Student videos warn of distracted driving

Published 4:15 pm Wednesday, April 13, 2011

By KATIE HURST/ Lifestyles Editor

MONTEVALLO — Early one morning when Dylan Lard was 18, he hopped in the car with a friend to make the familiar drive from Auburn to Tuscaloosa.

While driving Interstate 459, Lard started to get drowsy behind the wheel. As his eyes closed, Lard lost control of the car — and also his life, he said.

Lard woke up in the hospital a day and a half later after the car wreck that broke his neck and permanently paralyzed his left hand.

Today, Lard is a senior broadcast student at the University of Montevallo. Lard, along with 15 other students in the university’s National Broadcasting Society, recently completed a multimedia campaign to spread awareness of the dangers of distracted driving.

In a collaborative partnership initiative with Shelby County and Shelby County Schools, the students created the video project, “Distracted Driving: A Deadly Mixture,” said Chandra Clark, assistant professor of mass communications at the university.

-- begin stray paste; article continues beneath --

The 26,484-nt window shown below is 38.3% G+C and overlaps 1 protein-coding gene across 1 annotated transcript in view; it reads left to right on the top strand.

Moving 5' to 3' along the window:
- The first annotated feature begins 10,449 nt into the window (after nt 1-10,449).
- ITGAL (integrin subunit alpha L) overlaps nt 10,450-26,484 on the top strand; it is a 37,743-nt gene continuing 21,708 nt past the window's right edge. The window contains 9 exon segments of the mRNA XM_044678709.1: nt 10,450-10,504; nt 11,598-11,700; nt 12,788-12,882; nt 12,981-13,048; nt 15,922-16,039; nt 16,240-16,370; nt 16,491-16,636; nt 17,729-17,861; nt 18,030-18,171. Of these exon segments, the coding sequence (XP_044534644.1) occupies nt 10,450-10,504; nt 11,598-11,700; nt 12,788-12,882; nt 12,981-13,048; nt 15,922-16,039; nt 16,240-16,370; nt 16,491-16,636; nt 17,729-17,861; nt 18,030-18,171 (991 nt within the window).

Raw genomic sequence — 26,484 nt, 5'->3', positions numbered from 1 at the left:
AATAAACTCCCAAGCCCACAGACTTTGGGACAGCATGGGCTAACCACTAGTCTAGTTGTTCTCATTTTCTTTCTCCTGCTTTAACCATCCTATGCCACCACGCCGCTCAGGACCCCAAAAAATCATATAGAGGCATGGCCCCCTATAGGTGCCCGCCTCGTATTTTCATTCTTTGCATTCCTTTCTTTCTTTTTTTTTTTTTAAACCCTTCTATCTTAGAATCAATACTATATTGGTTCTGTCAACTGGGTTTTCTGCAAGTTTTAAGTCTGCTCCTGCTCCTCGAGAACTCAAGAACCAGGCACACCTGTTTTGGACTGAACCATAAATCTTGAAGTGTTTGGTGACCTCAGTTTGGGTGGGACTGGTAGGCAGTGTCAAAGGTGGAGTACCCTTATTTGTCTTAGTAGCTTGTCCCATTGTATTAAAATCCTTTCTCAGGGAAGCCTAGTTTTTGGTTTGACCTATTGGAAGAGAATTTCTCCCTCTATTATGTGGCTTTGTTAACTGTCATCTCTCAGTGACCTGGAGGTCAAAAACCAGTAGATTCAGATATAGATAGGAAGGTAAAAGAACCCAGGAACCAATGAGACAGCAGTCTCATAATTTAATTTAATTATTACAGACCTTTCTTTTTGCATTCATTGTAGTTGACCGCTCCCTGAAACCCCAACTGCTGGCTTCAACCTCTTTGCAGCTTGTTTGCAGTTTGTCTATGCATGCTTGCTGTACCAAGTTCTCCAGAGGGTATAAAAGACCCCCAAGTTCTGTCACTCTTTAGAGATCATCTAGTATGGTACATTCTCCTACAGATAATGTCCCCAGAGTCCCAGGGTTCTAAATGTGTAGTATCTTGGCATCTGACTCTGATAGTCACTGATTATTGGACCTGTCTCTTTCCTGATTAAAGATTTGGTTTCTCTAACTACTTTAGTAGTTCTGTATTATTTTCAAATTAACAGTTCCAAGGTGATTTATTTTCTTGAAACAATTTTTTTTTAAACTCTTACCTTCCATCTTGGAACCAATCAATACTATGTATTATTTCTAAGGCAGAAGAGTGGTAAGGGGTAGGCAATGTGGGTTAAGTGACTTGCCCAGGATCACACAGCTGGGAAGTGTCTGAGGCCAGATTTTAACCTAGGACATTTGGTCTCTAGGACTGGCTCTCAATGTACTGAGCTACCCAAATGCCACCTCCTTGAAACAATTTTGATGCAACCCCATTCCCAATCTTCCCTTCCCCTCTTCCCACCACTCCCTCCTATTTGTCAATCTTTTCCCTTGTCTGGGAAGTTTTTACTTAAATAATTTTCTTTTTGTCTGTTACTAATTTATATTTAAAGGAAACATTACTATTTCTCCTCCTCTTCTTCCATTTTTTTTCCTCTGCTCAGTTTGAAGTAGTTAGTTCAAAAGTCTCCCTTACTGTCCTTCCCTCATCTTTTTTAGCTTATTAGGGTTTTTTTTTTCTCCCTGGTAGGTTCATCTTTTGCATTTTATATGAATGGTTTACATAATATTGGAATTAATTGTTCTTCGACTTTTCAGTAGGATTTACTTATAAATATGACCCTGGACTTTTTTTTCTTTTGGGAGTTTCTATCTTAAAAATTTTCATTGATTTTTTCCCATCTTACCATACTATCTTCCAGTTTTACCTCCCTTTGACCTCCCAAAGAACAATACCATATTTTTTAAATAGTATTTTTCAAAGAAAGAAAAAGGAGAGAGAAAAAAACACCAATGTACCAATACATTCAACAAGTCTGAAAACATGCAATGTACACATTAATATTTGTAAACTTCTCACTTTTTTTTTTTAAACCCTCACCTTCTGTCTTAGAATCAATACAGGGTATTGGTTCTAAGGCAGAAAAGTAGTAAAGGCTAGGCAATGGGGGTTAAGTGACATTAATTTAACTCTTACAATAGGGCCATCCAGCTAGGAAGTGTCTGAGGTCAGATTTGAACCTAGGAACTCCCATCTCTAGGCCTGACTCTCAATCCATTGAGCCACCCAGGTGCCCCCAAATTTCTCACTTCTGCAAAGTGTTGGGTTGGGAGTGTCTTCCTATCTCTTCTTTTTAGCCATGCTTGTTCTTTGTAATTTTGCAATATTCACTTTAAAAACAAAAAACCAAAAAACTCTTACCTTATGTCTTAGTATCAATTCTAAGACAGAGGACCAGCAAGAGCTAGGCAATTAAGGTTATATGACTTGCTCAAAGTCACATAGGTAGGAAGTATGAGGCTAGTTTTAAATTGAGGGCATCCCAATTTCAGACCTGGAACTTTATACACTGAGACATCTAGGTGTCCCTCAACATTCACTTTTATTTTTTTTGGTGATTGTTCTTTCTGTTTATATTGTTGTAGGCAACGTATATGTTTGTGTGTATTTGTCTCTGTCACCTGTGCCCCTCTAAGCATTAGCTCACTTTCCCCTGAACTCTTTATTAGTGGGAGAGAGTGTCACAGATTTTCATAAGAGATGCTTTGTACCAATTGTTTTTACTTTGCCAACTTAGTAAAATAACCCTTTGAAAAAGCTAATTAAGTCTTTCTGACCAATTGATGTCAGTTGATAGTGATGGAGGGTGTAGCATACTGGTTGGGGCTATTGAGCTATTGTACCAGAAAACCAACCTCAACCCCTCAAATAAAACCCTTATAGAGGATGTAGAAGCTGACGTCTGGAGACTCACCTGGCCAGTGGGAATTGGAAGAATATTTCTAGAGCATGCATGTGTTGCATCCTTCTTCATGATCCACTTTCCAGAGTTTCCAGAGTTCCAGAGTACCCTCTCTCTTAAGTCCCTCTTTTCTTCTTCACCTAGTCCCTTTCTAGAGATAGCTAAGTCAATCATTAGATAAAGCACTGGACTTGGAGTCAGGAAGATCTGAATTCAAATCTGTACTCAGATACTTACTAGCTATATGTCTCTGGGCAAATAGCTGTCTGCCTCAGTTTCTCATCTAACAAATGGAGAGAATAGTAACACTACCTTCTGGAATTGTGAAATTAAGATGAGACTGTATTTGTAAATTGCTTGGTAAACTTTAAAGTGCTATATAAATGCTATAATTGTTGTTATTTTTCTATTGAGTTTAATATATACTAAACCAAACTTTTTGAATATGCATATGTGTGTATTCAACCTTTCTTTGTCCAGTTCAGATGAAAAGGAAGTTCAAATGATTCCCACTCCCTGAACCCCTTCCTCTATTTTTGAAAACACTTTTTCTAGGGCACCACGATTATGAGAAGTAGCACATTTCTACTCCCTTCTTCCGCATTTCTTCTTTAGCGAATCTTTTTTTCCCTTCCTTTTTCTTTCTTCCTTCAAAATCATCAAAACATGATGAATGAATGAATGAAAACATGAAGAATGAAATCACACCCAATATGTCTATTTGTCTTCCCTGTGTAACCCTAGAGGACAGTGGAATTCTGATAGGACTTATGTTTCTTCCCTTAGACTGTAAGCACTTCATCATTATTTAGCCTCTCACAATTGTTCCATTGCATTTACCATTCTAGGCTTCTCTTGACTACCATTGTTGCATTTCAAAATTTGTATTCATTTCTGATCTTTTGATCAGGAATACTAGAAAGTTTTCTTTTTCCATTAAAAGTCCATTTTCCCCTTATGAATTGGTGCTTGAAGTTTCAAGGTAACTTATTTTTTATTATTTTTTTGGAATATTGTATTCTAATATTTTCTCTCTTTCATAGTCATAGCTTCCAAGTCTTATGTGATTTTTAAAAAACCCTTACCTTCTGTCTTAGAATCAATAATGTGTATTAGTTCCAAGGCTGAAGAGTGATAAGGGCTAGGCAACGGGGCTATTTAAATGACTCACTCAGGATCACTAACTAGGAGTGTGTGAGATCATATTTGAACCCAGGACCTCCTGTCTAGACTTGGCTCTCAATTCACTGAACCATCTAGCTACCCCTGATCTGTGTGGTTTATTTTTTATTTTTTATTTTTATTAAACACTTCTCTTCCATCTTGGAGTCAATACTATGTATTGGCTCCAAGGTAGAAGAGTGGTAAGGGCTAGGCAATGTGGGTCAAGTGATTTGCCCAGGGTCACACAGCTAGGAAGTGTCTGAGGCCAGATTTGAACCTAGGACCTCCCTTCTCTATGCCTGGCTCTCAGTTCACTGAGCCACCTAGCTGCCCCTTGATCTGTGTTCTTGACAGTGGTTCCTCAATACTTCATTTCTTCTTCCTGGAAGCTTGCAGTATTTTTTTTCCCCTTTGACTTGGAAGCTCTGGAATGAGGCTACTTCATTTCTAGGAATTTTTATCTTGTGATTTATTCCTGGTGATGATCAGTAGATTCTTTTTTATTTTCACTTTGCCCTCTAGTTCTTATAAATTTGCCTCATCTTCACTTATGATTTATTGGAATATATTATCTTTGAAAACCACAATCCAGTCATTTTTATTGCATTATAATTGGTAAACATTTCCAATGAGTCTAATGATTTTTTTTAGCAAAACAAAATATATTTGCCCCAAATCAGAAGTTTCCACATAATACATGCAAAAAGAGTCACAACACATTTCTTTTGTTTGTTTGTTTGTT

As a community service project, the students filmed, edited and produced a series of video segments covering the topics of distracted driving, texting and driving, impaired driving and drowsy driving, Clark said.

The videos are designed to be a teaching tool for teachers and parents of middle and high school students, she said. The longest video is just seven minutes, allowing teachers to show them to students and then use them to start discussions in the classroom.

Each video features interviews of local students, parents and experts who have experience with distracted driving along with the latest facts and research, Clark said.

Lard did all the graphics for the project and told his own story on the segment about drowsy driving.

“I hope it will teach a lesson,” he said. “I had a plan before that wreck happened. Everything 100 percent changed after that wreck, and not necessarily for the better. I wanted to give back to other people and let other young people learn from what happened to me.”

The videos were put onto DVDs and shared with Shelby County high school principals to conduct safe driving campaigns during prom season and in driver’s education classes, according to a Shelby County Schools press release.

The videos are also available online at